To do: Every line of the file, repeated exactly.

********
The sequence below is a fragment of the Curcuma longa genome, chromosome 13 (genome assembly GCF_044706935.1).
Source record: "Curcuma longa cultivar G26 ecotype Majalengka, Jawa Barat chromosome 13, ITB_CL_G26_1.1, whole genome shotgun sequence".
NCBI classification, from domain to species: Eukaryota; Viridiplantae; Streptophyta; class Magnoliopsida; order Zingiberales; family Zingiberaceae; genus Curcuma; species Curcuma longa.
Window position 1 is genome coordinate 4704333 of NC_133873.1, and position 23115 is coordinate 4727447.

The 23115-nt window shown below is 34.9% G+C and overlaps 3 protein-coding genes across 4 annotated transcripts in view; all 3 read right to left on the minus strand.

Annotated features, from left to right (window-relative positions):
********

The sequence below is a fragment of the Curcuma longa genome, chromosome 13 (genome assembly GCF_044706935.1).
Source record: "Curcuma longa cultivar G26 ecotype Majalengka, Jawa Barat chromosome 13, ITB_CL_G26_1.1, whole genome shotgun sequence".
NCBI classification, from domain to species: Eukaryota; Viridiplantae; Streptophyta; class Magnoliopsida; order Zingiberales; family Zingiberaceae; genus Curcuma; species Curcuma longa.
Window position 1 is genome coordinate 4704333 of NC_133873.1, and position 23115 is coordinate 4727447.

The 23115-nt window shown below is 34.9% G+C and overlaps 3 protein-coding genes across 4 annotated transcripts in view; all 3 read right to left on the minus strand.

Annotated features, from left to right (window-relative positions):